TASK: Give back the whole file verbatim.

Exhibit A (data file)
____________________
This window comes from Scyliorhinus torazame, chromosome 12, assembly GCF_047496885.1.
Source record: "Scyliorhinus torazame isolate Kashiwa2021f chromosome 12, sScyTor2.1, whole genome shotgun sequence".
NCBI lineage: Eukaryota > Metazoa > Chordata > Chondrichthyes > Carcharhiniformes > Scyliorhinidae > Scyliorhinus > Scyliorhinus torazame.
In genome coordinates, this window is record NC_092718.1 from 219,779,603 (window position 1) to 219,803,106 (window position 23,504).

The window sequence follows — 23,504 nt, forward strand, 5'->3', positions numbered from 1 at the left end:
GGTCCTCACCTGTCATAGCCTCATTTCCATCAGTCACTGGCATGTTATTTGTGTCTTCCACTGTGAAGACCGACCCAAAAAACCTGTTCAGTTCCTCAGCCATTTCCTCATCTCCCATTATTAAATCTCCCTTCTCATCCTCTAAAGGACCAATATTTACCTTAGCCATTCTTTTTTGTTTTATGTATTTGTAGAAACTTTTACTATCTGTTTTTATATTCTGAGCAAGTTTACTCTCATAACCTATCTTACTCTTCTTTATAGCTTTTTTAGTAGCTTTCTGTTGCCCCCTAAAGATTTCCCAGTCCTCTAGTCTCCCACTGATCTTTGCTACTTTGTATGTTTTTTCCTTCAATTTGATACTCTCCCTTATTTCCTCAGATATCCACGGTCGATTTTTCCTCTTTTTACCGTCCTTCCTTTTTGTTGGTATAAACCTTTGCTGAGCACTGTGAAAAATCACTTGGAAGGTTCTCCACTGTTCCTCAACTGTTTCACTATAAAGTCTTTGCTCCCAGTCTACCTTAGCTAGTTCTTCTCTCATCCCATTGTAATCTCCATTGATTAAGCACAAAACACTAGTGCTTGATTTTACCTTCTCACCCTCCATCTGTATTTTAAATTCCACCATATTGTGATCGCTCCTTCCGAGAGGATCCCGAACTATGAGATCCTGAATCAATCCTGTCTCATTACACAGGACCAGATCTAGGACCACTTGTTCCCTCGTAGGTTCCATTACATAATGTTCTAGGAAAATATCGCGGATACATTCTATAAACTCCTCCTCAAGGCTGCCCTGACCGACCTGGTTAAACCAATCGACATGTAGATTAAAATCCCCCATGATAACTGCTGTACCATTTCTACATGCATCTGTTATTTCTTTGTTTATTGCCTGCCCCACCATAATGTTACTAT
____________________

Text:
This window comes from Scyliorhinus torazame, chromosome 12, assembly GCF_047496885.1.
Source record: "Scyliorhinus torazame isolate Kashiwa2021f chromosome 12, sScyTor2.1, whole genome shotgun sequence".
NCBI lineage: Eukaryota > Metazoa > Chordata > Chondrichthyes > Carcharhiniformes > Scyliorhinidae > Scyliorhinus > Scyliorhinus torazame.
In genome coordinates, this window is record NC_092718.1 from 219,779,603 (window position 1) to 219,803,106 (window position 23,504).

The window sequence follows — 23,504 nt, forward strand, 5'->3', positions numbered from 1 at the left end:
GGTCCTCACCTGTCATAGCCTCATTTCCATCAGTCACTGGCATGTTATTTGTGTCTTCCACTGTGAAGACCGACCCAAAAAACCTGTTCAGTTCCTCAGCCATTTCCTCATCTCCCATTATTAAATCTCCCTTCTCATCCTCTAAAGGACCAATATTTACCTTAGCCATTCTTTTTTGTTTTATGTATTTGTAGAAACTTTTACTATCTGTTTTTATATTCTGAGCAAGTTTACTCTCATAACCTATCTTACTCTTCTTTATAGCTTTTTTAGTAGCTTTCTGTTGCCCCCTAAAGATTTCCCAGTCCTCTAGTCTCCCACTGATCTTTGCTACTTTGTATGTTTTTTCCTTCAATTTGATACTCTCCCTTATTTCCTCAGATATCCACGGTCGATTTTTCCTCTTTTTACCGTCCTTCCTTTTTGTTGGTATAAACCTTTGCTGAGCACTGTGAAAAATCACTTGGAAGGTTCTCCACTGTTCCTCAACTGTTTCACTATAAAGTCTTTGCTCCCAGTCTACCTTAGCTAGTTCTTCTCTCATCCCATTGTAATCTCCATTGATTAAGCACAAAACACTAGTGCTTGATTTTACCTTCTCACCCTCCATCTGTATTTTAAATTCCACCATATTGTGATCGCTCCTTCCGAGAGGATCCCGAACTATGAGATCCTGAATCAATCCTGTCTCATTACACAGGACCAGATCTAGGACCACTTGTTCCCTCGTAGGTTCCATTACATAATGTTCTAGGAAAATATCGCGGATACATTCTATAAACTCCTCCTCAAGGCTGCCCTGACCGACCTGGTTAAACCAATCGACATGTAGATTAAAATCCCCCATGATAACTGCTGTACCATTTCTACATGCATCTGTTATTTCTTTGTTTATTGCCTGCCCCACCATAATGTTACTAT